“In all probability the new Republican leadership will probably work more closely with the lieutenant governor than they have in the past,” Henson said. As for Shafer, Henson – whose caucus will probably make up only one-third of the Senate come January — offered up this prayer:
“David Shafer is a conservative Republican, but he ran his committee in a respectful manner, and I’m looking for him to do the same in his new position.”
On MSNBC’s “Morning Joe” this morning, U.S. Sen. Saxby Chambliss criticized potential secretary of state nominee Susan Rice for carrying White House water on the Benghazi attack in September, but stopped short of calling the U.S. ambassador to the United Nations a liar. Via Politico:
“I’m not saying she lied,” he said. “I’m just saying she didn’t tell. She put a softer touch on what the real facts were. That’s not lying. She just didn’t get out there and say, ‘Look, this is a terrorist attack. Somebody screwed up. We’ve got to get to the bottom of it.’ That’s where we were two days later, not five days later, and I think the American people would have been better served, and they would have a better feeling about what happened in Benghazi if the White House had just been forthcoming very quickly.”
Republicans emerged from last week’s vote without their man in the White House, but with 30 governors. Many are in Las Vegas this week for a gathering of the Republican Governors Association. Among them were Bobby Jindal of Louisiana, who was highly critical of Mitt Romney’s post-election assertion that he owed his defeat to “gifts” President Barack Obama offered to blacks, Hispanics and young people:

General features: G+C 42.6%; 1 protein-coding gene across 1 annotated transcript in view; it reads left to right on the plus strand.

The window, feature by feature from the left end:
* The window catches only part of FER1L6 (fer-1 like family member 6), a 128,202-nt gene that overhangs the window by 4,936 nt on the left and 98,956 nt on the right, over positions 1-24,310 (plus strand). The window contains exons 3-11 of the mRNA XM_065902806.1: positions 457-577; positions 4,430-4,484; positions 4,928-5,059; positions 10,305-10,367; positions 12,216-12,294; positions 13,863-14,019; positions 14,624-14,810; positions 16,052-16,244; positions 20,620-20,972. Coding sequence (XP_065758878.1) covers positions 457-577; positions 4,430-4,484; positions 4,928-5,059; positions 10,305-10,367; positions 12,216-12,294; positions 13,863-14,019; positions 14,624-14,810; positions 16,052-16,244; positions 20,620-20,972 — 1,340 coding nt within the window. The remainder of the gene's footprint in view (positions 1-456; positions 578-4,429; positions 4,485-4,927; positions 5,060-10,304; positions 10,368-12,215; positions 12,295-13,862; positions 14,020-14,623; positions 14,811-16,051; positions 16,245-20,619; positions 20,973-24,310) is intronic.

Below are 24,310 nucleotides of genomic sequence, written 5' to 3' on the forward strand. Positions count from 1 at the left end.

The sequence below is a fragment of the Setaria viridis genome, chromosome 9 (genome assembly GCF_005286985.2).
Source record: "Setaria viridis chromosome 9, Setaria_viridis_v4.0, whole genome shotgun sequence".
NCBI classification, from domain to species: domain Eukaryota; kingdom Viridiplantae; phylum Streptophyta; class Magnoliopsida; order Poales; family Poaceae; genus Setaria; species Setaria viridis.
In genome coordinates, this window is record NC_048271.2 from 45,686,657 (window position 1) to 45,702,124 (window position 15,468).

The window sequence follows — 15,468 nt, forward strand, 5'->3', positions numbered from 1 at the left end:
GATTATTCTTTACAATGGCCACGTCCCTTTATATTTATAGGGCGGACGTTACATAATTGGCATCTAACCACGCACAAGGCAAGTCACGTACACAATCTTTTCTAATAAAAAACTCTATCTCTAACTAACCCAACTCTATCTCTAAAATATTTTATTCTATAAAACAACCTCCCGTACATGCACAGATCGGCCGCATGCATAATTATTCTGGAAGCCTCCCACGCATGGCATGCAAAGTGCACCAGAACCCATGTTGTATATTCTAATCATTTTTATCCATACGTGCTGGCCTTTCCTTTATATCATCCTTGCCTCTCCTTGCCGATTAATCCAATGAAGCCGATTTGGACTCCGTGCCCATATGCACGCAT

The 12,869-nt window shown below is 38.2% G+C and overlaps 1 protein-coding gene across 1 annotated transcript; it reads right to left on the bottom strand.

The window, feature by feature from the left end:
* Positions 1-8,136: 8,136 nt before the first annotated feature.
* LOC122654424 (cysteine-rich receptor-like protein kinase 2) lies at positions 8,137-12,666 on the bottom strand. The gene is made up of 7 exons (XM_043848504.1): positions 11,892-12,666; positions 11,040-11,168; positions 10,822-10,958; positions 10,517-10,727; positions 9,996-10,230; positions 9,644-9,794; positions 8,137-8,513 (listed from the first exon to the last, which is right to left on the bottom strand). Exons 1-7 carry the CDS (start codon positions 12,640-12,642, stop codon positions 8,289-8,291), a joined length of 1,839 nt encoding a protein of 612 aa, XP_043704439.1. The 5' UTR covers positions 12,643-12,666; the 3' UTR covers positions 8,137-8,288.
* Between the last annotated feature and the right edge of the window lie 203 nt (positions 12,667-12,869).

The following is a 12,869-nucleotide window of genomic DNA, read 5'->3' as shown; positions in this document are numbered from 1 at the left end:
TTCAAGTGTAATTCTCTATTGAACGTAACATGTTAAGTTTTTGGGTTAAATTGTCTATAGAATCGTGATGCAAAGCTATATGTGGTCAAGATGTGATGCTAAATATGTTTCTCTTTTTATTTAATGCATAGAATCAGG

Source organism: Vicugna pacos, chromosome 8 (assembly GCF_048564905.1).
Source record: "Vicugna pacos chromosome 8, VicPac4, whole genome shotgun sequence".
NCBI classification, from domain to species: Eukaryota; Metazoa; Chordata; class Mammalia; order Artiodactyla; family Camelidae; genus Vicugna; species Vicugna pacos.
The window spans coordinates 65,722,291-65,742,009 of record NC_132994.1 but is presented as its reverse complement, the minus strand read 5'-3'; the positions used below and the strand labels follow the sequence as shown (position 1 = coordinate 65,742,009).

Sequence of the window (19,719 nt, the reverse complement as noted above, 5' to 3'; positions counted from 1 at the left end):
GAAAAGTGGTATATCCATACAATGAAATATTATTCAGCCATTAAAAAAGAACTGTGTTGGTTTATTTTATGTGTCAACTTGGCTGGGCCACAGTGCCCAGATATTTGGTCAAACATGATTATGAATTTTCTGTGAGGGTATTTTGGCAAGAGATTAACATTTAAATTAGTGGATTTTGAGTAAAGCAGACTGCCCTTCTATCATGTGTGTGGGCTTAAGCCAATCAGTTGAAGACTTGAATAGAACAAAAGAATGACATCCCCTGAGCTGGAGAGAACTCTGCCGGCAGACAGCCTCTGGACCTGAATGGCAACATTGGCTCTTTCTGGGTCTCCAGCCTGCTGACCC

Republican and Democratic congressional leaders gather at the White House this morning to discuss how the “fiscal cliff” might be avoided. Key to any deal will be House Speaker John Boehner, whose maneuverability on the issue is restricted by a conservative GOP caucus. But the Washington Post has these paragraphs today:
One potential wild card in the GOP caucus might be at least 29 Republicans who are retiring or lost their elections and could provide support for a deal.
“The vast majority of Americans think that is the way to get this country back on track,” said Rep. Charles F. Bass (R-N.H.), a more moderate member who lost his election last week and said he is prepared to accept higher marginal tax rates on the wealthy, provided a deal also included major spending cuts.
Rep. Nan A.S. Hayworth (R-N.Y.) said her defeat had done nothing to change her belief that higher taxes are a bad idea. But, she added: “We’ve had an election in which there was a Senate majority that was chosen, for whatever reason, and the president was reelected. And the president has been adamant on raising taxes. So some form of a tax increase will probably occur on the wealthiest — quote, unquote — will occur.”
U.S. Rep. Phil Gingrey, R-Marietta, a retired obstetrician, said he thinks further House votes to repeal “Obamacare” its entirety would be useless. From The Hill newspaper:
Gingrey, a co-chair of the House GOP Doctors Caucus, said Republicans are beginning to recognize that the health care law — formally knows as the Patient Protection and Affordable Care Act — isn’t going anywhere with Obama still in the White House.
“It would be pointless, in my opinion, to have a vote on repeal of PPACA, but we know enough egregious aspects of the law that can and should be repealed, and very likely — well, somewhat likely, I should say, in a bipartisan effort,” Gingrey told reporters Thursday.
- By Jim Galloway, Political Insider